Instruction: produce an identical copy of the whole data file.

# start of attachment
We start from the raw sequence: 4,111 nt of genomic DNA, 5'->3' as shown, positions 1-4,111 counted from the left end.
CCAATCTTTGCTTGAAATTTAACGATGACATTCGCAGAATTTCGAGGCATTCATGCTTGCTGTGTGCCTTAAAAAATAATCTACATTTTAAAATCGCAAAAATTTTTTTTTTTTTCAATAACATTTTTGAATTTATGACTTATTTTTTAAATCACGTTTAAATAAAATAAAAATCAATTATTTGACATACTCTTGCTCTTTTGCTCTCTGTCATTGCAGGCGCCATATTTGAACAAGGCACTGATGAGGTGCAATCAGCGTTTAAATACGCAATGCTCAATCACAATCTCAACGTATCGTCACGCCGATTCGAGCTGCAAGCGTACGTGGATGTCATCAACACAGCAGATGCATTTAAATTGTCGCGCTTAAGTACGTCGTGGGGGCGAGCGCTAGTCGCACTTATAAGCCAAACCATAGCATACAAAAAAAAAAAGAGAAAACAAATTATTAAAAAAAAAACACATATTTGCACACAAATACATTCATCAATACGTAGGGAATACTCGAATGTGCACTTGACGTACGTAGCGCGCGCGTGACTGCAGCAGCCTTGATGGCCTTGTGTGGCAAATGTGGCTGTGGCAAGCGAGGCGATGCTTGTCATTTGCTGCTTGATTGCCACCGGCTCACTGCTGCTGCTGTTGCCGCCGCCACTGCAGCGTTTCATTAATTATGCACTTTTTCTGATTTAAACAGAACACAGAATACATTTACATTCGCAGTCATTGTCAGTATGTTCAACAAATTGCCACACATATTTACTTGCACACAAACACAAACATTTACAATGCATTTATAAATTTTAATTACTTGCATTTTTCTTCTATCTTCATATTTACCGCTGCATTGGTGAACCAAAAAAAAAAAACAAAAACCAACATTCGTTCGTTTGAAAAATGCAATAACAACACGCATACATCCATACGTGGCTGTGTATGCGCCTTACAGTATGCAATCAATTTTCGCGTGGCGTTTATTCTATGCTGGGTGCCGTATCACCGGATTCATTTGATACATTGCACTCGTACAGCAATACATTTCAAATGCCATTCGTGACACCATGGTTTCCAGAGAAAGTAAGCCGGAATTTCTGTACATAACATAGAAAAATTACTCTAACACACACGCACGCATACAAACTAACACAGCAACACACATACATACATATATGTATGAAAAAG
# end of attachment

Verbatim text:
We start from the raw sequence: 4,111 nt of genomic DNA, 5'->3' as shown, positions 1-4,111 counted from the left end.
CCAATCTTTGCTTGAAATTTAACGATGACATTCGCAGAATTTCGAGGCATTCATGCTTGCTGTGTGCCTTAAAAAATAATCTACATTTTAAAATCGCAAAAATTTTTTTTTTTTTCAATAACATTTTTGAATTTATGACTTATTTTTTAAATCACGTTTAAATAAAATAAAAATCAATTATTTGACATACTCTTGCTCTTTTGCTCTCTGTCATTGCAGGCGCCATATTTGAACAAGGCACTGATGAGGTGCAATCAGCGTTTAAATACGCAATGCTCAATCACAATCTCAACGTATCGTCACGCCGATTCGAGCTGCAAGCGTACGTGGATGTCATCAACACAGCAGATGCATTTAAATTGTCGCGCTTAAGTACGTCGTGGGGGCGAGCGCTAGTCGCACTTATAAGCCAAACCATAGCATACAAAAAAAAAAAGAGAAAACAAATTATTAAAAAAAAAACACATATTTGCACACAAATACATTCATCAATACGTAGGGAATACTCGAATGTGCACTTGACGTACGTAGCGCGCGCGTGACTGCAGCAGCCTTGATGGCCTTGTGTGGCAAATGTGGCTGTGGCAAGCGAGGCGATGCTTGTCATTTGCTGCTTGATTGCCACCGGCTCACTGCTGCTGCTGTTGCCGCCGCCACTGCAGCGTTTCATTAATTATGCACTTTTTCTGATTTAAACAGAACACAGAATACATTTACATTCGCAGTCATTGTCAGTATGTTCAACAAATTGCCACACATATTTACTTGCACACAAACACAAACATTTACAATGCATTTATAAATTTTAATTACTTGCATTTTTCTTCTATCTTCATATTTACCGCTGCATTGGTGAACCAAAAAAAAAAAACAAAAACCAACATTCGTTCGTTTGAAAAATGCAATAACAACACGCATACATCCATACGTGGCTGTGTATGCGCCTTACAGTATGCAATCAATTTTCGCGTGGCGTTTATTCTATGCTGGGTGCCGTATCACCGGATTCATTTGATACATTGCACTCGTACAGCAATACATTTCAAATGCCATTCGTGACACCATGGTTTCCAGAGAAAGTAAGCCGGAATTTCTGTACATAACATAGAAAAATTACTCTAACACACACGCACGCATACAAACTAACACAGCAACACACATACATACATATATGTATGAAAAAG